This is the Royal 3000, the second of four solid state T-Os from Zenith; it was made between 1963 and 1971. It was originally listed at $275 until the Royal 7000 was introduced in 1969.
I haven't done much research on it, but what I gather is that the big difference between this one and the Royal 1000 is that the 3000 offers FM band tuning as well as AM shortwave, and that the 13-meter band was dropped. I don't remember ever listening to anything on that band so I doubt I'd miss it; but someone must have because Zenith restored it in the 7000 models.
The 3000 also does away with the separate, plug-in Wavemagnet, and I don't miss it. One of the great irritants of the Royal 1000 is trying to close the back. Between the battery compartment and the twin-lead cable on the wavemagnet, it's almost like putting together a 3D puzzle. That was one of the beauties of the big, tube-job cabinets: there was plenty of space for stuff like that.
Mine arrived like Jacob Marley at the beginning of A Christmas Carol. Initially I'd thought the batteries were spent, but a new set didn't change anything. There was a little bit of acid corrosion on the contacts but cleaning didn't help; and a check with the voltmeter showed that I was getting power from it's plug (the battery compartiment is removable and plugs in to a special socket inside). Something was bad downstream.
A look at the schematic shows that the battery power goes through the A/C jack and then onward. But the dial lights don't. That's an important clue—even the dial lights wouldn't work.
This is one of the funky things about this radio. It runs off nine D batteries. 9! Eight of them provide the 12V to run the radio, with an extra cell routed off to run the two lamps. The lamps have their own circuit, which is off the third pin on the battery-case socket.
Now if look at the A/C jack, it only has two points in common with the battery case: 1 pin on the socket and chassis-ground. If you plug in the A/C adapter, 12V power goes directly to the on-off switch and onto into the radio circuit. It doesn't run the dial lamps. Dial lights on battery radios have momentary switches because they suck current and drain batteries, but that's not a problem when you're running off house current. But when you run off house current with this radio, you don't get the use of dial lights unless you put a D-cell in the battery compartment to run them. Jesus Christos.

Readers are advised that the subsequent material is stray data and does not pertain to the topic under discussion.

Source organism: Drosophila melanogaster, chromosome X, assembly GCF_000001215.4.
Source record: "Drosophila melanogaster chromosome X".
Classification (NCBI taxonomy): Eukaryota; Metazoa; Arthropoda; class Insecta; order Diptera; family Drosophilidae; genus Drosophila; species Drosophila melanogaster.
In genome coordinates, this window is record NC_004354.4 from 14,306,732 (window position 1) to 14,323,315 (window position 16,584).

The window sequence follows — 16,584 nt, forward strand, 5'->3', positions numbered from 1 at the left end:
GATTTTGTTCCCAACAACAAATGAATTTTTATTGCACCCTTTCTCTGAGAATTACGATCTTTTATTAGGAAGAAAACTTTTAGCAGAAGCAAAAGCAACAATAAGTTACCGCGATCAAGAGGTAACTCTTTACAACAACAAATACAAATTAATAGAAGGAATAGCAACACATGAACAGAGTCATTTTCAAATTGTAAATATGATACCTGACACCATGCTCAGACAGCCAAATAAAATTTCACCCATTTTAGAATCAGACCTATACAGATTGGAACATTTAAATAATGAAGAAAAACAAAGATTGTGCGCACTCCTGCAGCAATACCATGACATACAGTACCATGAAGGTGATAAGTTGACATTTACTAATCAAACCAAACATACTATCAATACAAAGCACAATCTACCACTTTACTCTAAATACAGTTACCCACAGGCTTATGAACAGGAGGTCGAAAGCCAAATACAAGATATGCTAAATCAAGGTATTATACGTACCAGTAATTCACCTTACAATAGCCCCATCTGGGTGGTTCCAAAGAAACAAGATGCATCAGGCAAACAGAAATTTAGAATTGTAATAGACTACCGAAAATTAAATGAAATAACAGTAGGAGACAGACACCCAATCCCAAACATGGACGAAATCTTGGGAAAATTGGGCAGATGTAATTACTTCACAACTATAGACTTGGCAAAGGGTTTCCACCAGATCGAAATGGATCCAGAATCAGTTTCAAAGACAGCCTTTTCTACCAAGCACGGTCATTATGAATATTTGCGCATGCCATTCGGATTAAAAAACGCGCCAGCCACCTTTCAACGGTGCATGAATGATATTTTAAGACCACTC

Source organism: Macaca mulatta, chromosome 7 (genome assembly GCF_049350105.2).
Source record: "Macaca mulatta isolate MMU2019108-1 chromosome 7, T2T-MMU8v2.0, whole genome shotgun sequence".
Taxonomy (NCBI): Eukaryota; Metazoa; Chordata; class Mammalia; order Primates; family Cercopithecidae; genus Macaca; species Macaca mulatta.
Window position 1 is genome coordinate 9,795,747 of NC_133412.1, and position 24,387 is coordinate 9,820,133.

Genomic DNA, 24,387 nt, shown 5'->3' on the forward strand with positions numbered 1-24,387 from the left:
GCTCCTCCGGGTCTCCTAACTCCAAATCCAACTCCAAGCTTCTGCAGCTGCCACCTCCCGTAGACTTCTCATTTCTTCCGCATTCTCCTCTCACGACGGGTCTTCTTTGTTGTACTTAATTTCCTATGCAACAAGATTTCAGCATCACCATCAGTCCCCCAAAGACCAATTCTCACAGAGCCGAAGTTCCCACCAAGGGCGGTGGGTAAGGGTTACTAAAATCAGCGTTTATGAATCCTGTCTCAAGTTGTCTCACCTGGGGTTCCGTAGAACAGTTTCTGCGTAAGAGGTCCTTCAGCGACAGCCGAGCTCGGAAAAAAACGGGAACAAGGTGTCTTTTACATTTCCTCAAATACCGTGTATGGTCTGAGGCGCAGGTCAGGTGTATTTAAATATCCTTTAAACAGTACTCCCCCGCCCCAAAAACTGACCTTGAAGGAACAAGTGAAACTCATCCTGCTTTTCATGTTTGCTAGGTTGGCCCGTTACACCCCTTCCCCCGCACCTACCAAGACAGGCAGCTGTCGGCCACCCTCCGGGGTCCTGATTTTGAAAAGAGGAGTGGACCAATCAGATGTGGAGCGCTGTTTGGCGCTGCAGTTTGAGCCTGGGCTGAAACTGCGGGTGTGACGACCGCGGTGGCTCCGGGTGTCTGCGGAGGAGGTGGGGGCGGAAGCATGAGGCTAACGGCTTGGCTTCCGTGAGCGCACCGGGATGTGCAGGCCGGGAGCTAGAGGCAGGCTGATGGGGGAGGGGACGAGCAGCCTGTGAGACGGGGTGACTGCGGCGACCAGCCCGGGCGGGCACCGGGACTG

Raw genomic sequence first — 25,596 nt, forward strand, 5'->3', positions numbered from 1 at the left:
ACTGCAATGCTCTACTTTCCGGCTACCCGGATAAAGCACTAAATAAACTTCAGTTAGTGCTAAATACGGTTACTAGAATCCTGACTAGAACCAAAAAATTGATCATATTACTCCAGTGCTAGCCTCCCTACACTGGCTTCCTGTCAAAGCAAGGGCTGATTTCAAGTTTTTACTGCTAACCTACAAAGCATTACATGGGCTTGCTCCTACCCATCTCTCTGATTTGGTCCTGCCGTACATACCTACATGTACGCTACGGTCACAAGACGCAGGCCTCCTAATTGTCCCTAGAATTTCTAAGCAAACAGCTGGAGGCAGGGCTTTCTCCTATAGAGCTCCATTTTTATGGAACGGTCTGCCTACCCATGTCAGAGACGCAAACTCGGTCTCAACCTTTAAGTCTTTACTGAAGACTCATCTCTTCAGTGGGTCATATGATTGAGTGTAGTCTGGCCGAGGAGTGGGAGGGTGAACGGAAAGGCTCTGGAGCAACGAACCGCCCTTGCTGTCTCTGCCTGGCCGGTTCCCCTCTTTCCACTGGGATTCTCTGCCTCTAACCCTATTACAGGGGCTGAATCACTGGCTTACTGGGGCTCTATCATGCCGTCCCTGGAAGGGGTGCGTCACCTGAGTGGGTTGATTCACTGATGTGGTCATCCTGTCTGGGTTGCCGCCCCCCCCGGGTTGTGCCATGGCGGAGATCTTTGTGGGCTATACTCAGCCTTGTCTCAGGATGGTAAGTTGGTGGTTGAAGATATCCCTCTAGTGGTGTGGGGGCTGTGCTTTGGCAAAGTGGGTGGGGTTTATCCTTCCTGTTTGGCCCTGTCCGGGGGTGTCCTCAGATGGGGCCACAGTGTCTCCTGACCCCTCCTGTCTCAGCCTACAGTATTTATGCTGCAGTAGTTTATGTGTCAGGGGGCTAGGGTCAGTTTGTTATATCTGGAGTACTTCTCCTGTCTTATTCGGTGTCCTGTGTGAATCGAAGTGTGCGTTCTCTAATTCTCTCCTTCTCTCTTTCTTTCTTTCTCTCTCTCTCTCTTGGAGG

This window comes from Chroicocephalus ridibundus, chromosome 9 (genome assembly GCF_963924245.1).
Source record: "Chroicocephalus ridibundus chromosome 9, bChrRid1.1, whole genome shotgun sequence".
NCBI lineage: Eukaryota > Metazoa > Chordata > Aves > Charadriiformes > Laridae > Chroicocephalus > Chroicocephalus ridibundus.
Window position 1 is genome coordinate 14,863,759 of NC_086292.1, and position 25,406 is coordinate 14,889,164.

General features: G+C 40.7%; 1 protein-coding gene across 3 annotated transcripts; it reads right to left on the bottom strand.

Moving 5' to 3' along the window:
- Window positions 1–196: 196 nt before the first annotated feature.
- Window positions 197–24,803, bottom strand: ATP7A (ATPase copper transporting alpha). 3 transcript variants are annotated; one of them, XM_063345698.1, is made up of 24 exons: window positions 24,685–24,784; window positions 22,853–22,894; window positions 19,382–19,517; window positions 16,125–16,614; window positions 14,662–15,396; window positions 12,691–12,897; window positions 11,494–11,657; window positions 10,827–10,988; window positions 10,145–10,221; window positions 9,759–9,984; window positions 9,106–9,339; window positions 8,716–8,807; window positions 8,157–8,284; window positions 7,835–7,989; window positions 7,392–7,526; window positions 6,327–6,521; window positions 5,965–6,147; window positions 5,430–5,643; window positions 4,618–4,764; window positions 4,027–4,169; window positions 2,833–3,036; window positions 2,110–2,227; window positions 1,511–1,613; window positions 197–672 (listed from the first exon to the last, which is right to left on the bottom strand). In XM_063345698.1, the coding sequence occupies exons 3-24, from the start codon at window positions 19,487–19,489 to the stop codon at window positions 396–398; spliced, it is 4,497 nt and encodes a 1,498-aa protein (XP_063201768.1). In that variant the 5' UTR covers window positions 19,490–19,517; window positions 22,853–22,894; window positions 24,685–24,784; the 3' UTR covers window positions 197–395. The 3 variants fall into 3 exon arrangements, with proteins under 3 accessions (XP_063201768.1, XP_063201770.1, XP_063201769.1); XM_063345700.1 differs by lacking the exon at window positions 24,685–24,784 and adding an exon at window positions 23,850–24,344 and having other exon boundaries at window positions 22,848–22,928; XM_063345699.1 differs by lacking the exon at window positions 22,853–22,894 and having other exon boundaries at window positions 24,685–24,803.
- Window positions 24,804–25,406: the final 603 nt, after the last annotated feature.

Anyway, I made up an A/C adapter using a spare wall wart; I snipped off the old socket and soldered a 1/8" mini-plug (monoaural) in its place. (If you do this yourself, remember this is chassis positive, so put the + wire on the shank and the - wire on the tip). Plugged it in: nothing.
The voltmeter told me there was no power at the points where the wires connected to the jack. Some cleaning of the jack and bending to get better contacts fixed that problem. I may have defeated the cut-off capability (where the batteries would be disconnected when the A/C adapter is plugged in) but since I don't plan to have both in at the same time, I'm not bothered by the idea. The radio came on—seemed to play on all bands, so I'm happy. Both AM and FM reception and sound are good, so (knock wood) I don't have to pull the thing apart to do anything else.
The dial lights appear to be not working. I'll play more with that, but I'm not tearing the thing apart to get to them. It's not worth the hassle when a flashlight will do the job just as well.
Current status: plays..